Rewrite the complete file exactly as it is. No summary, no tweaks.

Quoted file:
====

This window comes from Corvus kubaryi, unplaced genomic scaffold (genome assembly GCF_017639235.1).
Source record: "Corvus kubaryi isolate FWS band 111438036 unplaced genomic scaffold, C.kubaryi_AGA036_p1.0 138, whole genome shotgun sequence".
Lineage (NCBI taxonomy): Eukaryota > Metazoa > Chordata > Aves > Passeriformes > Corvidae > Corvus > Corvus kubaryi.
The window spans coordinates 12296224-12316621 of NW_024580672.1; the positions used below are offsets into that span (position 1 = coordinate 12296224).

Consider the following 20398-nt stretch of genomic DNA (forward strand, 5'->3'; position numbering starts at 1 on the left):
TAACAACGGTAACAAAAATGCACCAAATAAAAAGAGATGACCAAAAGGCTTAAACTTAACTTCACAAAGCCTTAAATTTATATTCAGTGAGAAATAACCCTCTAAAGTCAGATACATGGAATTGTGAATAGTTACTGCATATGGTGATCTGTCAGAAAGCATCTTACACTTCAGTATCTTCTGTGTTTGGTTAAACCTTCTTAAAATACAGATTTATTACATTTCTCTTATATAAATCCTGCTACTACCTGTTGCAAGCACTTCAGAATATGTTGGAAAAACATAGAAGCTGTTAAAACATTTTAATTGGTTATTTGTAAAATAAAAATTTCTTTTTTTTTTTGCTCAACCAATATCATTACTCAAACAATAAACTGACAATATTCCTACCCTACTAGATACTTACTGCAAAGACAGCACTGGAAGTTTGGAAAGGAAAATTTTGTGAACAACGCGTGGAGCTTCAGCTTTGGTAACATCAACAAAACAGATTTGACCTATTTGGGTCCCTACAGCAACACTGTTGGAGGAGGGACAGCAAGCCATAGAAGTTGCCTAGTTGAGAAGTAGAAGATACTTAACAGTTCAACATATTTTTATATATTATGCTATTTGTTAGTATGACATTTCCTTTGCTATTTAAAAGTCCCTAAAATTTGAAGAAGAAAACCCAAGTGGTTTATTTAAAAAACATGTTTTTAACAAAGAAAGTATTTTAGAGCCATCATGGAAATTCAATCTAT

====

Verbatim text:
This window comes from Corvus kubaryi, unplaced genomic scaffold (genome assembly GCF_017639235.1).
Source record: "Corvus kubaryi isolate FWS band 111438036 unplaced genomic scaffold, C.kubaryi_AGA036_p1.0 138, whole genome shotgun sequence".
Lineage (NCBI taxonomy): Eukaryota > Metazoa > Chordata > Aves > Passeriformes > Corvidae > Corvus > Corvus kubaryi.
The window spans coordinates 12296224-12316621 of NW_024580672.1; the positions used below are offsets into that span (position 1 = coordinate 12296224).

Consider the following 20398-nt stretch of genomic DNA (forward strand, 5'->3'; position numbering starts at 1 on the left):
TAACAACGGTAACAAAAATGCACCAAATAAAAAGAGATGACCAAAAGGCTTAAACTTAACTTCACAAAGCCTTAAATTTATATTCAGTGAGAAATAACCCTCTAAAGTCAGATACATGGAATTGTGAATAGTTACTGCATATGGTGATCTGTCAGAAAGCATCTTACACTTCAGTATCTTCTGTGTTTGGTTAAACCTTCTTAAAATACAGATTTATTACATTTCTCTTATATAAATCCTGCTACTACCTGTTGCAAGCACTTCAGAATATGTTGGAAAAACATAGAAGCTGTTAAAACATTTTAATTGGTTATTTGTAAAATAAAAATTTCTTTTTTTTTTTGCTCAACCAATATCATTACTCAAACAATAAACTGACAATATTCCTACCCTACTAGATACTTACTGCAAAGACAGCACTGGAAGTTTGGAAAGGAAAATTTTGTGAACAACGCGTGGAGCTTCAGCTTTGGTAACATCAACAAAACAGATTTGACCTATTTGGGTCCCTACAGCAACACTGTTGGAGGAGGGACAGCAAGCCATAGAAGTTGCCTAGTTGAGAAGTAGAAGATACTTAACAGTTCAACATATTTTTATATATTATGCTATTTGTTAGTATGACATTTCCTTTGCTATTTAAAAGTCCCTAAAATTTGAAGAAGAAAACCCAAGTGGTTTATTTAAAAAACATGTTTTTAACAAAGAAAGTATTTTAGAGCCATCATGGAAATTCAATCTAT